"I doubt he even realized what he was saying," my sister murmured as she scribbled furiously on her lap desk, despite the rocking motion of the train. "Now, Anne, dear, if you'd just let me finish this letter . . ."

    "Of course he didn't," I persisted, refusing to be ignored. This was the third letter she'd written today! "Daddy never does know what he's saying, which is why I love him. But honestly, that's what his letter said--­'I do hope you can meet Colonel Lindbergh. He's so down to earth!' "

    "Well, Daddy is quite taken with the colonel. . . ."

    "Oh, I know--­and I didn't mean to criticize him! I was just thinking out loud. I wouldn't say anything like that in person." Suddenly my mood shifted, as it always seemed to do whenever I was with my family. Away from them, I could be confident, almost careless, with my words and ideas. Once, someone even called me vivacious (although to be honest, he was a college freshman intoxicated by bathtub gin and his first whiff of expensive perfume).

    Whenever my immediate family gathered, however, it took me a while to relax, to reacquaint myself with the rhythm of speech and good-­natured joshing that they seemed to fall into so readily. I imagined that they carried it with them, even when we were all scattered; I fancied each one of them humming the tune of this family symphony in their heads as they went about their busy lives.

    Like so many other family traits--­the famous Morrow sense of humor, for instance--­the musical gene appeared to have skipped me. So it always took me longer to remember my part in this domestic song and dance. I'd been traveling with my sister and brother on this Mexican-­bound train for a week, and still I felt tongue-­tied and shy. Particularly around Dwight, now a senior at Groton; my brother had grown paler, prone to strange laughing fits, almost reverting to childhood at times, even as physically he was fast maturing into a carbon copy of our father.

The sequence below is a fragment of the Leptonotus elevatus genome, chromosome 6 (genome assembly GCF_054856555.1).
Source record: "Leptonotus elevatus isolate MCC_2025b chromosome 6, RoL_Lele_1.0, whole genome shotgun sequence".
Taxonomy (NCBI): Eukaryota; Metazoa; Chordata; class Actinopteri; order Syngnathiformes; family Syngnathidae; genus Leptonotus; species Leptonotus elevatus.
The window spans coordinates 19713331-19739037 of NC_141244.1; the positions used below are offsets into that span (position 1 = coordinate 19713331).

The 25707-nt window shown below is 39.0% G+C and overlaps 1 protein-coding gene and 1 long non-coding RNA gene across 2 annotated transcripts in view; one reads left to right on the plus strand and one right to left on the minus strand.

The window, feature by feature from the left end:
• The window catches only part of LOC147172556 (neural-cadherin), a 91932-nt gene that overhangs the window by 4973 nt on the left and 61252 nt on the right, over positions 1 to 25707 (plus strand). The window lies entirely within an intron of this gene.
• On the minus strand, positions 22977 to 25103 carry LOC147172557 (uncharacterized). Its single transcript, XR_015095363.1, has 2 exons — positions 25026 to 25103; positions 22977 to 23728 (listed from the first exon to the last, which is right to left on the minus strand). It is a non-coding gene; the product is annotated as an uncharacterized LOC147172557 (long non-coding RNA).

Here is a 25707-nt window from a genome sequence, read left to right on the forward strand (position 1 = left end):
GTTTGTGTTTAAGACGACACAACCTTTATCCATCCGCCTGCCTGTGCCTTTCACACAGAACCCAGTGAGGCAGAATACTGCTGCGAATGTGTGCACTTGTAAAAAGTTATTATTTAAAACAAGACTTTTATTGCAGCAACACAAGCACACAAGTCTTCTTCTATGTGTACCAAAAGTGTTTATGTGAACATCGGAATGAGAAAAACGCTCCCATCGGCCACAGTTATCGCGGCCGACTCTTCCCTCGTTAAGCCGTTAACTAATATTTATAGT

Elisabeth was the same as ever, and I was the same as ever around her; no longer a confident college senior, I was diminished in her golden presence. In the stale air of the train car, I felt as limp and wrinkled as the sad linen dress I was wearing. While she looked as pressed and poised as a mannequin, not a wrinkle or smudge on her smart silk suit, despite the red dust blowing in through the inadequate windows.

    "Now, don't go brooding already, Anne, for heaven's sake! Of course you wouldn't criticize Daddy to his face--­you, of all people! There!" Elisabeth signed her letter with a flourish, folded it carefully, and tucked it in her pocket. "I'll wait until later before I address it. Just think how grand it will look on the embassy stationery!"

    "Who are you writing this time? Connie?"

    Elisabeth nodded brusquely; she wrote to Connie Chilton, her former roommate from Smith, so frequently the question hardly seemed worth acknowledging. Then I almost asked if she needed a stamp, before I remembered. We were dignitaries now. Daddy was ambassador to Mexico. We Morrows had no need for such common objects as stamps. All our letters would go in the special government mail pouch,...

About the Author-
  • Melanie Benjamin is a pseudonym for Melanie Hauser, who has written two contemporary novels. She is the author of the nationally bestselling Alice I Have Been and The Autobiography of Mrs. Tom Thumb. Benjamin lives in Chicago, where she is at work on her next historical novel.